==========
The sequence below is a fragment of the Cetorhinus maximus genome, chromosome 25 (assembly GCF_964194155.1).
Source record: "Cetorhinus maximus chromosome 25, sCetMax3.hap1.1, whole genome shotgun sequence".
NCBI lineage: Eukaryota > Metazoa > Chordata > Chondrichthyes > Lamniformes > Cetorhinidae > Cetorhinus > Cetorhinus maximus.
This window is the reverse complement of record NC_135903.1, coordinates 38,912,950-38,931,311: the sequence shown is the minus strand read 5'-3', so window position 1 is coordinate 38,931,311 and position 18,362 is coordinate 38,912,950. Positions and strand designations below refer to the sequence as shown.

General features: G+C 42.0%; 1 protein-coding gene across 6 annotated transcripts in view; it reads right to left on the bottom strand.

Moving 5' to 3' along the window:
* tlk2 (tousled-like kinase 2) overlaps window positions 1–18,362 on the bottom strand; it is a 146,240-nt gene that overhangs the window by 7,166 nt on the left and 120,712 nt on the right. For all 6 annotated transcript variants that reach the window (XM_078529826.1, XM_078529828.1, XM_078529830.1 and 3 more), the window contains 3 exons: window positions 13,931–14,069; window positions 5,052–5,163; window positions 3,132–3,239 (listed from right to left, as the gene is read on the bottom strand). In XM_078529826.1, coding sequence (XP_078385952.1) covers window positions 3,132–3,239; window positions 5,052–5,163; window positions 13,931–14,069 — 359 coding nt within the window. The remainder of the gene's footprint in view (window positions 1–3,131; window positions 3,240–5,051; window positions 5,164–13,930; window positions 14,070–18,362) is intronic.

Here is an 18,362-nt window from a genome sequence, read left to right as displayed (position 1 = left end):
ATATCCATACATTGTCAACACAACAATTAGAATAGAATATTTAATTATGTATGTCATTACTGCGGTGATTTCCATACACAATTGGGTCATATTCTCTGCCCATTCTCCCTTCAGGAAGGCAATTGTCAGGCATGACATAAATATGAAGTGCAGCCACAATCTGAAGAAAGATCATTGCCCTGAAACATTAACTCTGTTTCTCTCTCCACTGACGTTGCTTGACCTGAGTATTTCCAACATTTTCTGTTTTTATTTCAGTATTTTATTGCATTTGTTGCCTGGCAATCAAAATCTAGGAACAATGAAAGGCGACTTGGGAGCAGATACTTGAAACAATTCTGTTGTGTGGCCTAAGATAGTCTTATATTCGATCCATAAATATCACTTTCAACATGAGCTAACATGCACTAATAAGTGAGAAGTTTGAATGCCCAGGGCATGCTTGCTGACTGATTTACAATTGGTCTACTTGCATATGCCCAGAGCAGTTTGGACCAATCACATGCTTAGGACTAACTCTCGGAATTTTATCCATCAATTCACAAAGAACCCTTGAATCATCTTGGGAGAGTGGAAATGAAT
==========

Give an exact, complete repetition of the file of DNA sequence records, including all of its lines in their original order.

The sequence below is a fragment of the Cetorhinus maximus genome, chromosome 25 (assembly GCF_964194155.1).
Source record: "Cetorhinus maximus chromosome 25, sCetMax3.hap1.1, whole genome shotgun sequence".
NCBI lineage: Eukaryota > Metazoa > Chordata > Chondrichthyes > Lamniformes > Cetorhinidae > Cetorhinus > Cetorhinus maximus.
This window is the reverse complement of record NC_135903.1, coordinates 38,912,950-38,931,311: the sequence shown is the minus strand read 5'-3', so window position 1 is coordinate 38,931,311 and position 18,362 is coordinate 38,912,950. Positions and strand designations below refer to the sequence as shown.

General features: G+C 42.0%; 1 protein-coding gene across 6 annotated transcripts in view; it reads right to left on the bottom strand.

Moving 5' to 3' along the window:
* tlk2 (tousled-like kinase 2) overlaps window positions 1–18,362 on the bottom strand; it is a 146,240-nt gene that overhangs the window by 7,166 nt on the left and 120,712 nt on the right. For all 6 annotated transcript variants that reach the window (XM_078529826.1, XM_078529828.1, XM_078529830.1 and 3 more), the window contains 3 exons: window positions 13,931–14,069; window positions 5,052–5,163; window positions 3,132–3,239 (listed from right to left, as the gene is read on the bottom strand). In XM_078529826.1, coding sequence (XP_078385952.1) covers window positions 3,132–3,239; window positions 5,052–5,163; window positions 13,931–14,069 — 359 coding nt within the window. The remainder of the gene's footprint in view (window positions 1–3,131; window positions 3,240–5,051; window positions 5,164–13,930; window positions 14,070–18,362) is intronic.

Here is an 18,362-nt window from a genome sequence, read left to right as displayed (position 1 = left end):
ATATCCATACATTGTCAACACAACAATTAGAATAGAATATTTAATTATGTATGTCATTACTGCGGTGATTTCCATACACAATTGGGTCATATTCTCTGCCCATTCTCCCTTCAGGAAGGCAATTGTCAGGCATGACATAAATATGAAGTGCAGCCACAATCTGAAGAAAGATCATTGCCCTGAAACATTAACTCTGTTTCTCTCTCCACTGACGTTGCTTGACCTGAGTATTTCCAACATTTTCTGTTTTTATTTCAGTATTTTATTGCATTTGTTGCCTGGCAATCAAAATCTAGGAACAATGAAAGGCGACTTGGGAGCAGATACTTGAAACAATTCTGTTGTGTGGCCTAAGATAGTCTTATATTCGATCCATAAATATCACTTTCAACATGAGCTAACATGCACTAATAAGTGAGAAGTTTGAATGCCCAGGGCATGCTTGCTGACTGATTTACAATTGGTCTACTTGCATATGCCCAGAGCAGTTTGGACCAATCACATGCTTAGGACTAACTCTCGGAATTTTATCCATCAATTCACAAAGAACCCTTGAATCATCTTGGGAGAGTGGAAATGAAT